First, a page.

Orientation was mostly boring. Every single department in the hospital administration, it seemed, sent someone to lecture us about coloring inside the lines. The billing department talked about not using up and down arrows in notes to indicate hypo- or hyper- states, infection control about the importance of washing hands, pharmacy about not prescribing outside the formulary (which seem not to include the five most favorite antibiotics of surgeons at my old school; it’s going to be interesting to cope with this), the safety department about closing doors and pulling alarms in case of fire, the risk management people about not writing rude or dangerous things in the notes, and not lying to patients; and so on.

During breaks, we got our parking passes, IDs (mine says resident; it feels like there’s a mistake), and meal tickets. We began to get the impression that they wanted to make sure we turn up Sunday morning. . .

There was also a lengthy non-explanation of the insurance benefits available; since this involved more paperwork and complicated loopholes than I’ve ever seen in my life, I was about ready to give up on obtaining any kind of useful insurance, when the words “health-savings account” caught my eye. Aha. Finally a chance to put my political convictions into practice. HSAs work in conjunction with high-deductible insurance. You and your employer put matching funds into the HSA (these are before taxes), up to the amount of your deductible ($1-2,000 for individuals). If you have a small expense (doctor’s visit, prescription, lab test), you can pay for it with funds from the HSA (no taxes paid when withdrawn). If you don’t use the money in one year, it stays right in the account, earning interest, and accumulates over however many years you stay with that employer. When you leave the job, you take the HSA with you; and if you die, your heirs inherit whatever’s left. Beautiful.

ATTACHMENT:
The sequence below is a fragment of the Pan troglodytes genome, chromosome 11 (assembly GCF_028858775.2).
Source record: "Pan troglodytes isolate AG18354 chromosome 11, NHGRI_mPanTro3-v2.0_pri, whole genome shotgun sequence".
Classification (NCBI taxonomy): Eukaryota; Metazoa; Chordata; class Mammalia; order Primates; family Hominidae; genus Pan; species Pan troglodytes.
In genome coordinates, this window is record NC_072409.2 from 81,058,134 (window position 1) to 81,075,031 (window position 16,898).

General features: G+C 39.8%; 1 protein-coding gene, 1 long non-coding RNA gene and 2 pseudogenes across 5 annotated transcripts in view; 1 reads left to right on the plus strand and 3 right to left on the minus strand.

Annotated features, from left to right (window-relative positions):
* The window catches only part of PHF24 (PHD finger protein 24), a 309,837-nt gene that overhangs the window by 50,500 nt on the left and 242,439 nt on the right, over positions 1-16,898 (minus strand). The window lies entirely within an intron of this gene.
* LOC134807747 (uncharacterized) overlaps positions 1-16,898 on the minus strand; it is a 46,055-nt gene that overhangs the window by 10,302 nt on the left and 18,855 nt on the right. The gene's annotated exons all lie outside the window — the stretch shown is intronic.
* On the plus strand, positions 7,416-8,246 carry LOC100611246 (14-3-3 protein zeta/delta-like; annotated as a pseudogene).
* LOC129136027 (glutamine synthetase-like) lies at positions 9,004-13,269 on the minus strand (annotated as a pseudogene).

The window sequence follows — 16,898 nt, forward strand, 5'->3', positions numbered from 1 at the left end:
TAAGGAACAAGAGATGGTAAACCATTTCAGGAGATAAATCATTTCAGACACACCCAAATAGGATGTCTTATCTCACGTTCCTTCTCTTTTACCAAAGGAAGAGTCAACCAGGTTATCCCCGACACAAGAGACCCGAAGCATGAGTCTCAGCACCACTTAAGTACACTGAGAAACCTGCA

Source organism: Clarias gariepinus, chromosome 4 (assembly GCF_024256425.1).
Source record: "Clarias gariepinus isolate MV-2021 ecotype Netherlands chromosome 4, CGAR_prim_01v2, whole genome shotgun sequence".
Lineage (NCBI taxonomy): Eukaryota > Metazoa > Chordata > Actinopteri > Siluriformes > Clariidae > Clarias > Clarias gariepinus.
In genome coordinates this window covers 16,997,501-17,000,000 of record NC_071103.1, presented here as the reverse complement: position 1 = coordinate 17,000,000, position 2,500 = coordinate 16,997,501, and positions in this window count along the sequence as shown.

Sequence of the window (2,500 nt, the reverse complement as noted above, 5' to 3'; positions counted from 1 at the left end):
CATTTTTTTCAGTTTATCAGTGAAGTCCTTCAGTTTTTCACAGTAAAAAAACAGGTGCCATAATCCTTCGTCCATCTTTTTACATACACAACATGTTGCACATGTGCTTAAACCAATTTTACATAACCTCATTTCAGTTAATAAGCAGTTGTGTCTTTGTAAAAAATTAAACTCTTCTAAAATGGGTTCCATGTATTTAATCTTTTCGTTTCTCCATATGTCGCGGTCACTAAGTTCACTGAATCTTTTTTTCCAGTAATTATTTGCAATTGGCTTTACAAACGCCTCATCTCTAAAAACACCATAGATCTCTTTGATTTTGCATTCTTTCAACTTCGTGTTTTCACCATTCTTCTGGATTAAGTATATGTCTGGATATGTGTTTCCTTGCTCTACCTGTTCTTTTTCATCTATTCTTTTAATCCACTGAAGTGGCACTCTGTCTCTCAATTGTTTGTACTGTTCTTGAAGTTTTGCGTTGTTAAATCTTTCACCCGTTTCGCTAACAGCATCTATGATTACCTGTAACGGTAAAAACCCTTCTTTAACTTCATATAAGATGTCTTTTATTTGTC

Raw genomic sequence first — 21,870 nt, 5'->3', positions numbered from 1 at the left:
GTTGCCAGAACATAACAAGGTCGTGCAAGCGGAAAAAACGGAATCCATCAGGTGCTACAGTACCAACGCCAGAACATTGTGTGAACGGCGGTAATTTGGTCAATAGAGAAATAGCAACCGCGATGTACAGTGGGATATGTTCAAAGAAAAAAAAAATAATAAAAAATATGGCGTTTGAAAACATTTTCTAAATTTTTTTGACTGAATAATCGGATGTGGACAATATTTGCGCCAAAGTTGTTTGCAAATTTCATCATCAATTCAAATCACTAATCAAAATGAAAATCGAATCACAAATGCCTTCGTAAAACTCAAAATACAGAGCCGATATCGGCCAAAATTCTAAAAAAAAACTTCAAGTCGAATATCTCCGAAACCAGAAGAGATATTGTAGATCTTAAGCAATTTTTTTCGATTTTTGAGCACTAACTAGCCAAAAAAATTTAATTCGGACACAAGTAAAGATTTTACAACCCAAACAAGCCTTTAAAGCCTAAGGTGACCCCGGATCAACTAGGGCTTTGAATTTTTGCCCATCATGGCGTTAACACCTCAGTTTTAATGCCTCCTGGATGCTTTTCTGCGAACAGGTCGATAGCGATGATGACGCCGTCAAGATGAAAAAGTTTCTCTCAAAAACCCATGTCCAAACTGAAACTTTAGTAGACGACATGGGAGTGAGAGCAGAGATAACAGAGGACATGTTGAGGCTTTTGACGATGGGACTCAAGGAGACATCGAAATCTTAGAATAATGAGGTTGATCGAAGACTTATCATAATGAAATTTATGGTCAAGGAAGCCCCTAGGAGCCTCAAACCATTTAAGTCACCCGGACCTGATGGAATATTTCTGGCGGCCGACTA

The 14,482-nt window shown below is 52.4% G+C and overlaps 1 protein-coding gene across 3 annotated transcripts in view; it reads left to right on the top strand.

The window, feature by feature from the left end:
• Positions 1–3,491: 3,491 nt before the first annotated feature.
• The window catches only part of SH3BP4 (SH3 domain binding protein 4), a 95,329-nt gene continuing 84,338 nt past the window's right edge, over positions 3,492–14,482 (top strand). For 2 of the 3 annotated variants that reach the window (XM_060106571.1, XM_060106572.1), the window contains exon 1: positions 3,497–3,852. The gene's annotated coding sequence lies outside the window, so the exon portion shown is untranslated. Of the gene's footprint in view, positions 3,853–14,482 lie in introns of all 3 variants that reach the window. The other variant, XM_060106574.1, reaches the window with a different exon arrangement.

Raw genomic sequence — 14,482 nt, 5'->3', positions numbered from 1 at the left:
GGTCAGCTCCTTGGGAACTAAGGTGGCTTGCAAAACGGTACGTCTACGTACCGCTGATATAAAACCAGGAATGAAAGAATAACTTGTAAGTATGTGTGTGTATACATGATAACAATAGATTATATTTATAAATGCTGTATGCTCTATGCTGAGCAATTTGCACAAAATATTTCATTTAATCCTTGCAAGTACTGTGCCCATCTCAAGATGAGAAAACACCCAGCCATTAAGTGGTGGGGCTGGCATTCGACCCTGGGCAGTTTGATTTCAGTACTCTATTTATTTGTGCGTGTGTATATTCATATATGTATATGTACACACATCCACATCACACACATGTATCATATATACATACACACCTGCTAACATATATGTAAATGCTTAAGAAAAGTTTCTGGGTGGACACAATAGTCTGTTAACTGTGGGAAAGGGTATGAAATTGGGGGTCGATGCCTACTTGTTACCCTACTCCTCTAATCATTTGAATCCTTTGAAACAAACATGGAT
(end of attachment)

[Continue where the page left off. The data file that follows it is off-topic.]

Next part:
Finally, the surgery department interns made their way over to the surgery office, where the secretary, the most cheerful, welcoming, and motherly person we’d met all day, had our white coats, surgery textbooks (including Zollinger’s atlas, describing how to do all these things), and piles of pens, trauma shears, and other fun gadgets. (And yes, most of them derived from the salesmen of the three most prominent drugs excluded from the hospital formulary; no comment!)

And most importantly, from the chiefs and ex-interns, some very specific recommendations about how to not tick off the various attendings, the taboos for various services, when and where to report on Sunday, and who to get sign-out from. They think they told us everything we could possibly need, but we left with a sinking feeling that we were still missing some vital information (like what on earth I’m supposed to do, covering plastics call on Sunday, when our team is apparently taking their turn on both facial and hand trauma, and the attendings according to legend don’t like to come see – what am I going to do with that?!). I still have only the vaguest idea of where the cafeteria is (this is relevant because my team apparently rounds there, not because I necessarily have to eat on Sunday), where the patient rooms are, where the ER is, or where to find computers. I’m on call starting at 6am, but I’m seriously considering turning up 3o minutes or an hour early just to wander around and get my bearings.

On the cheerful side, I shook out one of the white coats today, and tried it on. It’s splendid, finally the right size, so much nicer than the student coats. It’s got big pockets, and I stored all my memory cards, ACLS cards, meal cards, phone numbers, and other-potentially-useful-information in it. Now I just need to not forget my beeper in the morning.

My perspective on Sunday feels like the sine wave of a function approaching zero without a limit: flashing instantaneously between a nonchalant idea that I have all the theoretical information I need, and this ought to be manageable, to pretty thorough panic – what made them think I could be a surgeon? Better just not to think. I really don’t have enough time or money for this, but I sense a new craft project coming on as a sort of displacement reaction. . . There’s a JoAnn’s fabric store just around the corner. . .